But ice cream DOES make you happy.
That's the message customers passed to a Maunu dairy after the Advertising Standards Authority ruled against an advertisement making exactly that claim.
The sign reading "Ice Cream Makes U Happy" was on the storefront of the Tui Crescent Food Market for over six years without raising concerns, owner Nimesh Shah said.
Then it made national - and even some international - headlines after the Authority ruled it breached advertising codes following a complaint from a Whangarei resident.
Shah said publication of the decision - which has made waves across the country - had led to a stream of positive feedback from the community.
"We had many customers coming in and telling us that ice cream makes them happy," Shah said.
"Someone came to buy ice cream and then took a selfie with the sign to post it online."
Shah said the dairy hadn't installed the sign initially but he had since taken it down as "a responsible community member".
The ice cream advertising campaign came from Unilever Australasia, which installed signs in a handful of stores across the country.
A copy of the Authority's decision, obtained by the Advocate, names the complainant as "E Fowler" of Whangarei.
The decision contains details of the complaint, which stated Unilever's sign would "undermine the health and wellbeing of children and adults by promoting an unhealthy relationship with food".
"Foods should not be advertised as way to improve peoples mood. Ice cream is a food that is high in fat and sugar. Eating ice cream to make yourself happy is damaging to ones health," read the complaint.
The complainant told the Authority they walked past the sign every day and it could trigger children to falsely believing the happiness slogan had a scientific basis.
The Authority was told there was a primary and high school about a kilometre away.
"School children and their families stop at the dairy before and after school regularly. School children walk pass the shop before and after school. Due to the placement of the advertisement a large number of children and adults are exposed to it regularly."
It gave a message that was "extremely irresponsible especially given the obesity and mental health problems we as a country are facing".
The Authority, which set standards for responsible advertising in New Zealand, upheld the complaint on the grounds that the sign implied a link between ice cream and happiness.
Unilever has appealed the ASA ruling. A spokesperson said in a statement: "We acknowledge how important it is for New Zealanders to eat a balanced diet, maintain a healthy weight and to look after their mental wellbeing. Unilever is committed to promoting mental and physical health."
Unilever said it was not targeting children and the slogan should be seen as "a puffery statement" similar to the slogan "Red Bull gives you wings".
It said: "Consumers will not expect that the product will lead to an improvement of their physical abilities or that the statement is supported by any scientific evidence."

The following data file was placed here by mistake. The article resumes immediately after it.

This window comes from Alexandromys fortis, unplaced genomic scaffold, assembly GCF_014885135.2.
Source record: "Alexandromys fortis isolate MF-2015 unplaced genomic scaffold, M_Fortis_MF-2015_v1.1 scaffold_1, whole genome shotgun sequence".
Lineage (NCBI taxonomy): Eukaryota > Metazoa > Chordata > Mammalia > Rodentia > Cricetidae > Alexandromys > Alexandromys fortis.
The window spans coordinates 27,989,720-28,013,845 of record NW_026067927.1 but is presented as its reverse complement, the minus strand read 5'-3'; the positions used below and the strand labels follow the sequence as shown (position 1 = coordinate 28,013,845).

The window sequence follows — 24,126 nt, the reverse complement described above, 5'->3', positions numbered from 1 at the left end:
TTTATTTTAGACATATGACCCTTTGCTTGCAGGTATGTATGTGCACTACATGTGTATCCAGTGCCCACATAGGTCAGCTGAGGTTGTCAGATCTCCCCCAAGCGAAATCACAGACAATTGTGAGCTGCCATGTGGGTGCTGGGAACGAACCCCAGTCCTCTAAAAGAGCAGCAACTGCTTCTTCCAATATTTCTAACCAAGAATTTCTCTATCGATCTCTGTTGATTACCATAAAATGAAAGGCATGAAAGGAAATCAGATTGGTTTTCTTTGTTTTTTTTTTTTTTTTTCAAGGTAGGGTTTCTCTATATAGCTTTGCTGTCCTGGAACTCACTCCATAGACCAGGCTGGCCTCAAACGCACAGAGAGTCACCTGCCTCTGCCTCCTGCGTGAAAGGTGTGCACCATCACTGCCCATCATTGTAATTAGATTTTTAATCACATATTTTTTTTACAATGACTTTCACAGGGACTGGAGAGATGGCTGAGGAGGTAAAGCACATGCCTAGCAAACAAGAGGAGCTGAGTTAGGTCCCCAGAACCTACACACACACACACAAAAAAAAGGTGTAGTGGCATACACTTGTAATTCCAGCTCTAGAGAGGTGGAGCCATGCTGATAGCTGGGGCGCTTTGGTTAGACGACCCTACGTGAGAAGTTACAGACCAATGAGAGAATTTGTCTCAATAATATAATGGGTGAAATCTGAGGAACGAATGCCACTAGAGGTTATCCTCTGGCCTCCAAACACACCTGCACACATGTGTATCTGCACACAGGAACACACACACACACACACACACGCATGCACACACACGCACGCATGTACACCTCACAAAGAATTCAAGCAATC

Kath Fouhy, general manager at Dieticians New Zealand, said ice cream was a treat food that was nutrition deficient and energy-dense.
She said ice cream shouldn't be eaten daily, especially considering obesity rates in New Zealand.
The New Zealand Health Survey 2017/18 found that one in three adults and 12 per cent of children aged 2–14 classify as obese. A recent Unicef survey ranked New Zealand as second-worst for child obesity in the OECD, with 39 per cent of children aged 5–19 overweight.
"The obesity rates indicate that New Zealanders, on the whole, are consuming more energy than they are spending," Fouhy said.
She pointed out that diet had a massive physiological and psychological impact on our mental health.
"There's evidence that a healthy diet with whole foods – like whole grains and vegetables – have an important role to play in the mental health of people," said Fouhy.
Fouhy said nutrition-deficient, highly processed foods can have detrimental effects on mental health.
"I don't think ice cream makes people happy."
Ice cream did contain sugar, which stimulated the same parts of the brain as tobacco and other addictive substances, and people tended to link such foods to pleasure.
Unilever's case to the Authority didn't appear to make reference to a 2005 study it funded in which neuroscientists at the Institute of Psychiatry in London scanned the brains of people eating vanilla ice cream.
The study found ice cream had an immediate effect on parts of the brain known to activate when people enjoy themselves.
Related complains to the Advertising Standards Authority
Slogan: "Good Mood Food"
Product: Ice cream, doughnuts and other food
Complaint: Objected "unhealthy, high sugar foods" portrayed as able to improve the mood when "such food can actually result in negative health effects".
Ruling: There were no health claims so no breach. A minority decision disputed this.
Slogan: "The struggle is now over to find the perfect breakfast"
Advertiser: Cookie Time
Complaint: The advert "undermines the health and well-being of individuals, normalising the idea of eating cookies for breakfast".
Ruling: "A bowl of biscuits and milk is not a healthy breakfast option" The complaint was upheld.